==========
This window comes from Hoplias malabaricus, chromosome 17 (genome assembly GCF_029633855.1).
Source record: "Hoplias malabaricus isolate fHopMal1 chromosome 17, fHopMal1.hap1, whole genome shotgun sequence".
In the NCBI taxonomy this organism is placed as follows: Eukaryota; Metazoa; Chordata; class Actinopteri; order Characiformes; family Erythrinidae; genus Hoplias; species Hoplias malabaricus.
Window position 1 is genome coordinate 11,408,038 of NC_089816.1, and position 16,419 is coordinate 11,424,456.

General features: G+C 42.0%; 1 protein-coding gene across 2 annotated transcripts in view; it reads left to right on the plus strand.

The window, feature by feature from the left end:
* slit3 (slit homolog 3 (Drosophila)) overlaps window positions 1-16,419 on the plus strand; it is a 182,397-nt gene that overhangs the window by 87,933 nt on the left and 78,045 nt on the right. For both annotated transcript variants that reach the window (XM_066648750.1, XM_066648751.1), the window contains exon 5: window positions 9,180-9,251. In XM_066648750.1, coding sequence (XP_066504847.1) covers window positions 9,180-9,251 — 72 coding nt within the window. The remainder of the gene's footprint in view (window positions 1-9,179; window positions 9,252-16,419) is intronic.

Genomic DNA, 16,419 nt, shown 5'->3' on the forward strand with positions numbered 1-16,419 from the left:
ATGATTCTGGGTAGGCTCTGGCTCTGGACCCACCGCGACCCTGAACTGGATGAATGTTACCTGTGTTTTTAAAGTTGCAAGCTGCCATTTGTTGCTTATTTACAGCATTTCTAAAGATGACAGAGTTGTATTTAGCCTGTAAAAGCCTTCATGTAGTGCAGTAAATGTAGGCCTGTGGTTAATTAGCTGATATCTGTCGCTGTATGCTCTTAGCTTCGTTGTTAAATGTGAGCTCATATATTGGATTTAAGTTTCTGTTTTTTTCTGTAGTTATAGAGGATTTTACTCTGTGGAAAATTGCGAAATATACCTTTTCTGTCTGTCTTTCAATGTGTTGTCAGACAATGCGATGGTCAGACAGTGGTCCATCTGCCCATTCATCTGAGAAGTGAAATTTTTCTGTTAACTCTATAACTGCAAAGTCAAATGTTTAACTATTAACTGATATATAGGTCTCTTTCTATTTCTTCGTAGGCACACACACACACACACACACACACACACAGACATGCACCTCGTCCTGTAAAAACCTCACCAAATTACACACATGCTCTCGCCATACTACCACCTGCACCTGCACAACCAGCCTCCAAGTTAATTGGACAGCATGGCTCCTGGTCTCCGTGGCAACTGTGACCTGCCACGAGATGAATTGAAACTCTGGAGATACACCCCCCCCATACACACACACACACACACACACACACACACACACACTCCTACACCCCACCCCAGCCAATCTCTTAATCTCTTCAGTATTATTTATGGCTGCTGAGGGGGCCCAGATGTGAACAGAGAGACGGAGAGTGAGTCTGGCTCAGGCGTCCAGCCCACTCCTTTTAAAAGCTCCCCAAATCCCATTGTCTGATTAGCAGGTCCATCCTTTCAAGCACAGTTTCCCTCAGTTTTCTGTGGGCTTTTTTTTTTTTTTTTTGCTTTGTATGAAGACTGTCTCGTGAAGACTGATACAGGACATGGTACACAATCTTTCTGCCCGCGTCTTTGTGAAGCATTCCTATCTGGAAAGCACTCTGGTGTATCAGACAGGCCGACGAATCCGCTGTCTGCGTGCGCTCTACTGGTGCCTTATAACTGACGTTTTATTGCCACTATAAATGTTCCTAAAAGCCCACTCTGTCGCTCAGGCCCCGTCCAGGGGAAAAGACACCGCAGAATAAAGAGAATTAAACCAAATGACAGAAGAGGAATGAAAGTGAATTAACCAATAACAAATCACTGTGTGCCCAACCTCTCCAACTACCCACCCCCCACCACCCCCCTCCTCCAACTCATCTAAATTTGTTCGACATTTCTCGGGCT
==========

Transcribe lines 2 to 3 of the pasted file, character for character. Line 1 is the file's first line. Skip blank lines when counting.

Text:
Source record: "Hoplias malabaricus isolate fHopMal1 chromosome 17, fHopMal1.hap1, whole genome shotgun sequence".
In the NCBI taxonomy this organism is placed as follows: Eukaryota; Metazoa; Chordata; class Actinopteri; order Characiformes; family Erythrinidae; genus Hoplias; species Hoplias malabaricus.